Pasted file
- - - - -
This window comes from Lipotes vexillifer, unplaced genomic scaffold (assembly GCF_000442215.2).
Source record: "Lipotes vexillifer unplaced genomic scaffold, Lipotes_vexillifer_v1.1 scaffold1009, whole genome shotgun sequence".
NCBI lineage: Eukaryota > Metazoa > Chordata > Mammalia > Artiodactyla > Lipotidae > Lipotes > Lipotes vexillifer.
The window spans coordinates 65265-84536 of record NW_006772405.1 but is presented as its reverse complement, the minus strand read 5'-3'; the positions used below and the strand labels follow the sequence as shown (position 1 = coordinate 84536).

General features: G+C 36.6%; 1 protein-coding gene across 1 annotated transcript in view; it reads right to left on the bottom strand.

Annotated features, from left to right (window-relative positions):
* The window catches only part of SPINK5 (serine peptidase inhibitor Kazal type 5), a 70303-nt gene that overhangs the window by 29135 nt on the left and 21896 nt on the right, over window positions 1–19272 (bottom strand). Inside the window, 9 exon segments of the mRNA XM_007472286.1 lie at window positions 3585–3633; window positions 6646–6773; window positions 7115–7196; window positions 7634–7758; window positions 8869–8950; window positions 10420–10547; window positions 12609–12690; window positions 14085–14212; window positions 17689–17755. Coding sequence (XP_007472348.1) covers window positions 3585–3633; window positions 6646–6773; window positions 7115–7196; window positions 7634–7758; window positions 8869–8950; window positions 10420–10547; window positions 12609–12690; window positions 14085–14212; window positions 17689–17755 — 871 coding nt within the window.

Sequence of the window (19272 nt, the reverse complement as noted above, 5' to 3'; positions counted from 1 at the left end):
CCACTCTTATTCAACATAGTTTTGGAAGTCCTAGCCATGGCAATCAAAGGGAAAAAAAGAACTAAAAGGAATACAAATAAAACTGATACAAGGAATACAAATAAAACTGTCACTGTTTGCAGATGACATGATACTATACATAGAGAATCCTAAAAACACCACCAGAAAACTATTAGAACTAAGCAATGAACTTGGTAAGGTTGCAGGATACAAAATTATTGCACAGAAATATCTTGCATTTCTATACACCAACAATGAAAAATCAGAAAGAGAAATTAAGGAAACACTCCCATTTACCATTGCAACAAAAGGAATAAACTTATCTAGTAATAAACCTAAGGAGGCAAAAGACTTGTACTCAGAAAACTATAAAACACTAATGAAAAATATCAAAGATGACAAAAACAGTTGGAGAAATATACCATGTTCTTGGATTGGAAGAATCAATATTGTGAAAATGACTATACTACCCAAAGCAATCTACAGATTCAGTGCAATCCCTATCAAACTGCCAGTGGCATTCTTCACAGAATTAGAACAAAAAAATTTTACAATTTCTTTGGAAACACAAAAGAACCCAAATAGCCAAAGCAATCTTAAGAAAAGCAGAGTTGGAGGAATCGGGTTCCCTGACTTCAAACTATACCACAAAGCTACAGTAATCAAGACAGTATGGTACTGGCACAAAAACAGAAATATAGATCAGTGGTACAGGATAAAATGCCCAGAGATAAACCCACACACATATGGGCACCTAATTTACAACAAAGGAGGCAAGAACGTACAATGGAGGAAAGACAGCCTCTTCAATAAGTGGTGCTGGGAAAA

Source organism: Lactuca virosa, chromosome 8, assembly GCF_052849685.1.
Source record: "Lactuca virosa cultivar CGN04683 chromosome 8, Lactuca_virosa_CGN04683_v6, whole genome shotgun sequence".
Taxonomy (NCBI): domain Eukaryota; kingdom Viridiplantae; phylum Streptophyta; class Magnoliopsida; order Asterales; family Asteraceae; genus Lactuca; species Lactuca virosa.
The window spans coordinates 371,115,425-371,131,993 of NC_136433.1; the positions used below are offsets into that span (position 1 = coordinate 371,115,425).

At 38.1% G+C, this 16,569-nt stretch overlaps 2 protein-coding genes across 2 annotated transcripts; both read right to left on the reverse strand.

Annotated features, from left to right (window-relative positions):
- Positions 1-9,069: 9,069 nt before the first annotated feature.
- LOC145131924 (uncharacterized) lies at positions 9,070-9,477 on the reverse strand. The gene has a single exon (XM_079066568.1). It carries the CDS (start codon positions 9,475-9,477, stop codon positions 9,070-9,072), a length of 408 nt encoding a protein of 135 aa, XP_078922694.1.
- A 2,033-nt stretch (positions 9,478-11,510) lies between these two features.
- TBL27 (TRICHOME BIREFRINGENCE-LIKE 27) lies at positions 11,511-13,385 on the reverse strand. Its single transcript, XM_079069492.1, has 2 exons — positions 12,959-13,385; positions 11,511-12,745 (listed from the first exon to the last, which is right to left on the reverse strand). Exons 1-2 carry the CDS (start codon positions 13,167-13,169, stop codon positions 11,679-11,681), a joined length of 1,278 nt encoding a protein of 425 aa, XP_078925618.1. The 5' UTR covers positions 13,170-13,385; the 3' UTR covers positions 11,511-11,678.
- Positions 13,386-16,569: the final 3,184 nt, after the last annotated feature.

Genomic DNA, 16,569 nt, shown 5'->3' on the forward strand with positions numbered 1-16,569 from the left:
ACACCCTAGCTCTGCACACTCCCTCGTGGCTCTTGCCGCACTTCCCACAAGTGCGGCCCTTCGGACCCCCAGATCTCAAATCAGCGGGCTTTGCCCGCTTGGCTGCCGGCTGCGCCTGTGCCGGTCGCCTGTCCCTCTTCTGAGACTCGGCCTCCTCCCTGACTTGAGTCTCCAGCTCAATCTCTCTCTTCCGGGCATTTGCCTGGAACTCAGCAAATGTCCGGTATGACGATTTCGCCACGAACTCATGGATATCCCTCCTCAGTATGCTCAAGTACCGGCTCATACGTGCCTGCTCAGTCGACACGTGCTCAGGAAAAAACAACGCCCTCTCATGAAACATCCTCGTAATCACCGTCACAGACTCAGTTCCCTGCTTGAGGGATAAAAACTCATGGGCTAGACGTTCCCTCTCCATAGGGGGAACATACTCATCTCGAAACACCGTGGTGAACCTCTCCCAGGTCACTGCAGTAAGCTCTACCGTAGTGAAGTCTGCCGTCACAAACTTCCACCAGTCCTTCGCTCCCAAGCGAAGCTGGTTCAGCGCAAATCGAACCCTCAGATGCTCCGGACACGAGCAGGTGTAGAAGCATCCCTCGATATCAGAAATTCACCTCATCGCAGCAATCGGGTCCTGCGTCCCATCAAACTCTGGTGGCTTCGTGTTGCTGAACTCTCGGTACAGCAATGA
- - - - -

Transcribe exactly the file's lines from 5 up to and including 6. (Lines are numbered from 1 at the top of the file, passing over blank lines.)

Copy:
General features: G+C 36.6%; 1 protein-coding gene across 1 annotated transcript in view; it reads right to left on the bottom strand.

Annotated features, from left to right (window-relative positions):